I. IF IT BE "OUT OF THE ABUNDANCE OF THE HEART" THAT "THE MOUTH SPEAKETH," THEN THE UTTERANCE OF THE TONGUE IS ONE OF THE SUREST INDICATIONS OF THE ACTUAL STATE OF THE HEART. Falsehood, evasion, artifice, dissimulation, may for a time conceal the state of the heart, but when unmasked, they declare it as surely as the most genuine expressions of sincerity can.


1. First he lives in an atmosphere of prayer, and in watchfulness against every outward influence that might surprise him into the inconsistency of speaking hastily or unadvisedly with his tongue.

2. If the habit of consideration be needful at all times, it is especially needful when we are conscious of any excitement of our inward feelings, occasioned by outward circumstances beyond our control.

3. The "perfect man," the true child of God, is studiously careful for the welfare, while he respects the very feelings of others; and on this account he bridles his tongue, so that he may not, by even an inconsiderate word, injure the one, or wound the other.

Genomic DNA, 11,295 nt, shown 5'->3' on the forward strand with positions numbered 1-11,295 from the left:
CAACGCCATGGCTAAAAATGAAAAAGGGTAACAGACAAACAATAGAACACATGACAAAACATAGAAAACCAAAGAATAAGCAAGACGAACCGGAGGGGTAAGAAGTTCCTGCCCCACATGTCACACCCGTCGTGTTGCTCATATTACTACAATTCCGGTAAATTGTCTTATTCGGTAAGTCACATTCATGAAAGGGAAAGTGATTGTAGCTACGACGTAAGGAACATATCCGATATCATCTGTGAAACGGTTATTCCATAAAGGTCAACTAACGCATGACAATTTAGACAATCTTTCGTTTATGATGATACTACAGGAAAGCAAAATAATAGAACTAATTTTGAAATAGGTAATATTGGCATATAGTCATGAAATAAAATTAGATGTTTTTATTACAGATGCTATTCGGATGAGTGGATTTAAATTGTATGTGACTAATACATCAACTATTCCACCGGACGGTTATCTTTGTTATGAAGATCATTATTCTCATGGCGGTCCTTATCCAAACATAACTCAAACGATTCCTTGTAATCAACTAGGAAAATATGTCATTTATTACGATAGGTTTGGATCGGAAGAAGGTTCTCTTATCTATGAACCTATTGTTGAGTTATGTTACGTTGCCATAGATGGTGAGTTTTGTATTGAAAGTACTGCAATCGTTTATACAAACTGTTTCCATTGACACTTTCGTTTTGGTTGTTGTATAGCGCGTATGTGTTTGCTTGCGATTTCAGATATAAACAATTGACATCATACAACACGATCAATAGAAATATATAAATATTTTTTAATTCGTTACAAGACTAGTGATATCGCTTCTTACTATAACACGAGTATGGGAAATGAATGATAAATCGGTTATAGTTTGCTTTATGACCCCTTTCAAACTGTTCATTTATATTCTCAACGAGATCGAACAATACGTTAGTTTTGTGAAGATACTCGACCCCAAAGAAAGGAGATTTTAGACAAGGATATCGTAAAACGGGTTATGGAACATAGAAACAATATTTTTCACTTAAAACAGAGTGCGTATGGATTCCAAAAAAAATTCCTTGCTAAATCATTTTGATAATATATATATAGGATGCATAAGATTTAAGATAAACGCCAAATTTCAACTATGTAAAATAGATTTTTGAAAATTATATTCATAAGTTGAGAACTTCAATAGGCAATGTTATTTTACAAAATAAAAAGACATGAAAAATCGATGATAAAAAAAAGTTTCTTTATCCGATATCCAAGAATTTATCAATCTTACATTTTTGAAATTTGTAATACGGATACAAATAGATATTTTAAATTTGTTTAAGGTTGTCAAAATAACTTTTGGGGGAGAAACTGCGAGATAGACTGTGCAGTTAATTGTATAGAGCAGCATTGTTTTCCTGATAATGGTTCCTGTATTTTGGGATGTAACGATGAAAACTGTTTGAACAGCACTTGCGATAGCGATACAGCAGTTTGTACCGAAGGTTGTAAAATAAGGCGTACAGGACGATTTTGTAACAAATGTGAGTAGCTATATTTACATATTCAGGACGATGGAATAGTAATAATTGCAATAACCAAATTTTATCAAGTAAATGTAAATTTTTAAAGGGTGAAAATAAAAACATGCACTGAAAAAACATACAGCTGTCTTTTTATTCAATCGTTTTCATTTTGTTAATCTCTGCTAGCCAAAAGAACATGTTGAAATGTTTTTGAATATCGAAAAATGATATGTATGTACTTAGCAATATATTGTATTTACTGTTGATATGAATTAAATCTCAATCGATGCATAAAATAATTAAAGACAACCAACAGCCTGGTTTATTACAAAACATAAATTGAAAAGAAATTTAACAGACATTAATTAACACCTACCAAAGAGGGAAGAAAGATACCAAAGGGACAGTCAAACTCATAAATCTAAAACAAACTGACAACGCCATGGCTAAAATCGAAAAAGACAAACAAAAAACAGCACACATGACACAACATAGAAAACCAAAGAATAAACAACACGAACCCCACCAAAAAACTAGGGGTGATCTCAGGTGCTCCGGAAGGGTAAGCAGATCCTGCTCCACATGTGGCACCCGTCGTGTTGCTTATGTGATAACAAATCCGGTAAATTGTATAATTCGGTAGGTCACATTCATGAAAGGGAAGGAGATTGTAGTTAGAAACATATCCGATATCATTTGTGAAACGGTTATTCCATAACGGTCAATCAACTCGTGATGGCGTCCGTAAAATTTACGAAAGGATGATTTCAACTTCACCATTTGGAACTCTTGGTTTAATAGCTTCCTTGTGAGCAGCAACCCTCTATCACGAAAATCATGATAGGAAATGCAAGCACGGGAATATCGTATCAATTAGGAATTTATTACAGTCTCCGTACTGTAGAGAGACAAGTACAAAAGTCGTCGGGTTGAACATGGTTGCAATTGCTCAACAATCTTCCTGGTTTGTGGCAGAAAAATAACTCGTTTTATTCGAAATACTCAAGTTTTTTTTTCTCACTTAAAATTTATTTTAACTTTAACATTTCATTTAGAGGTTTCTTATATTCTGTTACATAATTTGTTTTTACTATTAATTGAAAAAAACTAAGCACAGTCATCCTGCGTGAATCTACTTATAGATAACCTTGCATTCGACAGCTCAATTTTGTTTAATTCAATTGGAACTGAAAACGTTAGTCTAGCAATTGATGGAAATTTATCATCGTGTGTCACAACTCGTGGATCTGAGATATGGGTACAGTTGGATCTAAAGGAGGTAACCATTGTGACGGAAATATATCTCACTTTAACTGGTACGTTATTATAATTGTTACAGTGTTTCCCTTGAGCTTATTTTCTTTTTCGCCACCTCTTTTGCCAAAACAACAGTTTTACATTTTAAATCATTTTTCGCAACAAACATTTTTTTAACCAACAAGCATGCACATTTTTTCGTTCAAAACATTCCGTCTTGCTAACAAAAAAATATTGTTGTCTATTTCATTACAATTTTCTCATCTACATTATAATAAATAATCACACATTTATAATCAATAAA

4. There is another respect in which the true Christian, aiming at real consistency, is perpetually watchful. Having become aware of those subjects which most occasioned the sinful utterance of his tongue, before he received from God the power of bridling it, he now resolutely abstains altogether from these subjects. If they recur to his mind, he represses them; if unexpectedly he be drawn into them by others, and if at any time he feels tempted to speak in a way that becomes him not of others, he perhaps calls to mind what has been very wisely and truly said, "Weak and foolish minds chatter about persons; strong and wise minds converse about things." And then will come to his aid some holy admonition from the Word of God; or he will call to mind the words of David — "I said, I will take heed to my ways, that I offend not with my tongue; I will keep my mouth with a bridle, when the wicked is before me." Hence he will take heed, that when provoked by the perversity of others, or when wounded by their unbridled tongue, no unchristian bitterness of retort shall escape his lips.